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I am asked this question several times weekly, so I decided to write about it!

I attended an animal rights workshop when I was 15 (I grew up on a farm raising and training show horses, so animals are near and dear to my heart), and it really opened my eyes to the issues of factory farming, and how animals intended for food are raised and treated. What I learned was shocking, both in terms of the health of the animals and the humans that eat them. So I became a proud vegetarian. Not really putting much thought into what I was eating at age 15, I survived on little more than rice and ramen noodles for the base of my meals. I thought, hey, I’ll just cut out meat. I remember falling asleep in class, having to take long naps when I’d get home from school before I went riding, and my hair became brittle. I became anemic due to my poor diet and was put on iron pills.

A bell went off: what you eat determines your health status. This seems obvious & basic, but I’m telling you, so many people don’t make this connection or even care. McDonald’s is tasty and cheap, until you begin to pay for the medical bills years after treating your body badly. So anyway, I began reading about how to have a healthy vegetarian diet. I learned about combining grains and beans, getting enough protein, and eating more greens. I added in soy for extra protein. This worked great for me–for a while.

Around this time I began working for Planned Parenthood and developing an interest in women’s health. I read all I could about women’s health (Christiane Northrup) and nutrition (Dr. Andrew Weil). I remained a vegetarian for many years (13 total), all through college. I worked at my university’s women’s center and developed an interest in journalism, contributing to various publications.

When I moved out to San Francisco, I experimented very briefly with veganism and never felt worse. I was constantly tired and moody, and I began noticing some issues with my soy-heavy diet. I read more: Julia Ross, Phyllis Balch, Kaayla Daniel, Ann Louise Gittleman, and learned that a diet heavy in processed soy can adversely affect hormone levels (read more about my soy story here). I eliminated soy and added meat back in and instantly felt better, and my hormonal issues resolved. I decided to make a career out of nutrition since I was already dispensing so much advice!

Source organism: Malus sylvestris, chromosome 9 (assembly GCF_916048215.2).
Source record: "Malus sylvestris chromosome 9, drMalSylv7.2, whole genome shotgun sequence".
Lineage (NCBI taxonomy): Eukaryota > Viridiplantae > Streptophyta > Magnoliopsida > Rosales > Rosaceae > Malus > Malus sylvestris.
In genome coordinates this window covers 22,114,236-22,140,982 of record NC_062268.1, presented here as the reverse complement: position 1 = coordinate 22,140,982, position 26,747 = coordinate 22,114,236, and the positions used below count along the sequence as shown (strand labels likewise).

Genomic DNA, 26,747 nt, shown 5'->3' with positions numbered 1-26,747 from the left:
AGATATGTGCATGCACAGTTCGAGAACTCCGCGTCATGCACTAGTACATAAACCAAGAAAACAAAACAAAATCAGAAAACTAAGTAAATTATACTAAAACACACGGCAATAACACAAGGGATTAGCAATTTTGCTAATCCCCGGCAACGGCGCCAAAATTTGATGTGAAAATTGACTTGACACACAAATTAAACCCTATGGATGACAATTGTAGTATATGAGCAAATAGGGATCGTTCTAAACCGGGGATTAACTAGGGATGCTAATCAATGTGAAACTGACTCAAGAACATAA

I began studying nutrition at Bauman College and learned that the body’s needs change all the time, and everybody has different physiological needs, because we are all biochemically different! Some people fare well as vegetarians; some need meat. If you are under stress, suffer from depression or anxiety, or are recovering from surgery, you need a more high quality protein-based diet, and beans and rice aint gonna cut it. I get a lot of calls from vegetarians that have major hormonal problems, depression, or infertility and don’t understand why, because isn’t a vegetarian diet the healthiest way to go? That’s another post for another time, but suffice it to say that part of being a nutritionist is to determine the best diet for YOU as an individual, along with how to choose the highest quality foods. And part of my job is to encourage mindfulness around eating so that you know what your body needs. Contact me for more info on my services.

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